Leucocyte telomere length is no molecular marker of physical frailty in late-life depression

Matheus H.L. Arts*, Rose M. Collard, Hannie C. Comijs, Linda de Jonge, Brenda W.J.H. Penninx, Paul Naarding, Rob M. Kok, Richard C. Oude Voshaar

*Corresponding author for this work

Research output: Contribution to journalArticleAcademicpeer-review


Background: Although average life-expectancy is still increasing worldwide, ageing processes markedly differ between individuals, which has stimulated the search for biomarkers of biological ageing. Objectives: Firstly, to explore the cross-sectional and longitudinal association between leucocyte telomere length (LTL) as molecular marker of ageing and the physical frailty phenotype (PFP) as a clinical marker of ageing and secondly, to examine whether these associations are moderated by the presence of a depressive disorder, as depression can be considered a condition of accelerated ageing. Methods: Among 378 depressed older patients (according to DSM-IV criteria) and 132 non-depressed older persons participating in the Netherlands Study of Depression in Older persons, we have assessed the physical frailty phenotype and LTL. The PFP was defined according to Fried's criteria and its components were reassessed at two-year follow-up. Results: LTL was neither associated with the PFP at baseline by Spearman rank correlation tests, nor did it predict change in frailty parameters over a two-year follow-up using regression analyses adjusted for potential confounders. Conclusion: LTL is not associated with frailty; neither in non-depressed nor in depressed older persons. As LTL and physical frailty appear to represent different aspects of ageing, they may complement each other in future studies.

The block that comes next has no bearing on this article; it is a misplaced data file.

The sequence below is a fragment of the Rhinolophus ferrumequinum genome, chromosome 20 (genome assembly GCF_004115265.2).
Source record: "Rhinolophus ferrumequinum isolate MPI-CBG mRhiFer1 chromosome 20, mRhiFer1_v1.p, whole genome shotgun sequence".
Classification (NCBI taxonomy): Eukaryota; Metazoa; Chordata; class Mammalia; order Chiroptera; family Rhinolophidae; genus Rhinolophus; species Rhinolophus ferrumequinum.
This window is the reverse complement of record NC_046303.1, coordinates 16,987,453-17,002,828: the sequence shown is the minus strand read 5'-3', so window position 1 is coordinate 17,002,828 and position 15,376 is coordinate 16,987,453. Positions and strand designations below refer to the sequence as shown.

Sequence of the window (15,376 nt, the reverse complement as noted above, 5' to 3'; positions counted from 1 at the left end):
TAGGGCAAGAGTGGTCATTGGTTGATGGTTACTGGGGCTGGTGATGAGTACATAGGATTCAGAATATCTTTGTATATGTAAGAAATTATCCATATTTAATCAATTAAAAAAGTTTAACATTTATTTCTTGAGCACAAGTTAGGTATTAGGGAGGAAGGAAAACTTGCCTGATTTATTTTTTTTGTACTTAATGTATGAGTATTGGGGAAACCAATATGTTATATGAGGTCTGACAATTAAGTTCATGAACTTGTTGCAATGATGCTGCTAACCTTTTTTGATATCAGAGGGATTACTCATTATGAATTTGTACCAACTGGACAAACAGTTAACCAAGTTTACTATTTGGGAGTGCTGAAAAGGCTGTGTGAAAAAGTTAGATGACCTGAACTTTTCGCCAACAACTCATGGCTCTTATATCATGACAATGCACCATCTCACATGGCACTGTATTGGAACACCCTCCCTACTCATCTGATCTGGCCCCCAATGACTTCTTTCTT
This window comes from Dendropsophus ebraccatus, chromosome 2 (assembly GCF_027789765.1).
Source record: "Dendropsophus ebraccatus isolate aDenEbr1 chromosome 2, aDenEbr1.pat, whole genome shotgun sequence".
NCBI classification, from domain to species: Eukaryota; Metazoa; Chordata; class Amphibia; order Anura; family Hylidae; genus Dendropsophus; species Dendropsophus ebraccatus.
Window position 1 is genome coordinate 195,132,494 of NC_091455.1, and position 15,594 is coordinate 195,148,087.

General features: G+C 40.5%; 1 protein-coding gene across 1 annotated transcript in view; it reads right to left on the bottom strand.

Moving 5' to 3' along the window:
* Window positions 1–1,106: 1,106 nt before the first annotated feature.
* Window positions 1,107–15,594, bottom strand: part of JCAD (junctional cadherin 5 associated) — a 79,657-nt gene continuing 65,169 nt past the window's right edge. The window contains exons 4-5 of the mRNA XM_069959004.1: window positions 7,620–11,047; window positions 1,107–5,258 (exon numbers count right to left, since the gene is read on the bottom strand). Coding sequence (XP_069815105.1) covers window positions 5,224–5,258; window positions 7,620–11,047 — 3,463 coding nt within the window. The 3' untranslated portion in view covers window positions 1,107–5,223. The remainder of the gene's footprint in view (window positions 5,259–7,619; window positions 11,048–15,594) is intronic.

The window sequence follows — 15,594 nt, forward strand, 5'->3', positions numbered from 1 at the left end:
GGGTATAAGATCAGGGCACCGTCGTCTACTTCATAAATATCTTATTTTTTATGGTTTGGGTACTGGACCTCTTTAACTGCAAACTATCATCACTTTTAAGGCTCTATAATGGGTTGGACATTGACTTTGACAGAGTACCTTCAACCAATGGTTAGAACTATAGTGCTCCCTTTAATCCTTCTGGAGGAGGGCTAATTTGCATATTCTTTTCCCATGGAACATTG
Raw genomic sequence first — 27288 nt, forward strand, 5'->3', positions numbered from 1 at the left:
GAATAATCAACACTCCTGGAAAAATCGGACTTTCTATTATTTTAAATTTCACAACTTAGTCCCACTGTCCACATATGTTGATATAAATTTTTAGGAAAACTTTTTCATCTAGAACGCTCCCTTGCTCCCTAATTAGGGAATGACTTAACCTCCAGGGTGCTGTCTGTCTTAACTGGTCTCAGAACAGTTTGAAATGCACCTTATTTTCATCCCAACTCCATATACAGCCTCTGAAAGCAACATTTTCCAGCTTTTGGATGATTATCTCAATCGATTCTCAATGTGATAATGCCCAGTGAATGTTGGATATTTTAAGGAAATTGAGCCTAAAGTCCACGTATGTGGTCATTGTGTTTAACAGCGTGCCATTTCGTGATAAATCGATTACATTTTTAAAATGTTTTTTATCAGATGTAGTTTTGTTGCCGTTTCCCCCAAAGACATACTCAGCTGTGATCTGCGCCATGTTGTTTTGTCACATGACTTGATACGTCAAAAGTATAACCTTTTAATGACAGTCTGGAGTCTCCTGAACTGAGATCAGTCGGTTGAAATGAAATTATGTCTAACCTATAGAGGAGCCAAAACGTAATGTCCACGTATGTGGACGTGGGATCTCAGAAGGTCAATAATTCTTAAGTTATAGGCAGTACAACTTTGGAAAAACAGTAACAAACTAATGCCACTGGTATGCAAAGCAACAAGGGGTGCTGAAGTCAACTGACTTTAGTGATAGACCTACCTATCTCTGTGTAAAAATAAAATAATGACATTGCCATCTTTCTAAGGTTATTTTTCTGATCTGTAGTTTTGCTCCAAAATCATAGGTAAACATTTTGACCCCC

Original languageEnglish
Pages (from-to)229-234
Number of pages6
JournalExperimental Gerontology
Publication statusPublished - 1 Oct 2018

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